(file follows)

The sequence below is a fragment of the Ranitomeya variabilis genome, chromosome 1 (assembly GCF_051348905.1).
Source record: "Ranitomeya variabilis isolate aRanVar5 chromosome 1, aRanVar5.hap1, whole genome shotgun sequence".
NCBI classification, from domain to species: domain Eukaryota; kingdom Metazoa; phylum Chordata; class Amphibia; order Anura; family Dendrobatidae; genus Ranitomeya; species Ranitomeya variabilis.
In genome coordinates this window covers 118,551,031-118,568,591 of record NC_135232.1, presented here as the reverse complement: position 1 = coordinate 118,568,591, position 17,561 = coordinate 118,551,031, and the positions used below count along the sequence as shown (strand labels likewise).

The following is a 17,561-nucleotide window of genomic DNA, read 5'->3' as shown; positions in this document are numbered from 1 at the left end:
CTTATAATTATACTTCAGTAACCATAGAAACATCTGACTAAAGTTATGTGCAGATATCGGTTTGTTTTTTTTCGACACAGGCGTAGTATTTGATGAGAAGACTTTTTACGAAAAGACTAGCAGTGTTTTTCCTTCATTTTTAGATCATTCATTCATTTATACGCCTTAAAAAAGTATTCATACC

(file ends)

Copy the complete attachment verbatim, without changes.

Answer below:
The sequence below is a fragment of the Ranitomeya variabilis genome, chromosome 1 (assembly GCF_051348905.1).
Source record: "Ranitomeya variabilis isolate aRanVar5 chromosome 1, aRanVar5.hap1, whole genome shotgun sequence".
NCBI classification, from domain to species: domain Eukaryota; kingdom Metazoa; phylum Chordata; class Amphibia; order Anura; family Dendrobatidae; genus Ranitomeya; species Ranitomeya variabilis.
In genome coordinates this window covers 118,551,031-118,568,591 of record NC_135232.1, presented here as the reverse complement: position 1 = coordinate 118,568,591, position 17,561 = coordinate 118,551,031, and the positions used below count along the sequence as shown (strand labels likewise).

The following is a 17,561-nucleotide window of genomic DNA, read 5'->3' as shown; positions in this document are numbered from 1 at the left end:
CTTATAATTATACTTCAGTAACCATAGAAACATCTGACTAAAGTTATGTGCAGATATCGGTTTGTTTTTTTTCGACACAGGCGTAGTATTTGATGAGAAGACTTTTTACGAAAAGACTAGCAGTGTTTTTCCTTCATTTTTAGATCATTCATTCATTTATACGCCTTAAAAAAGTATTCATACC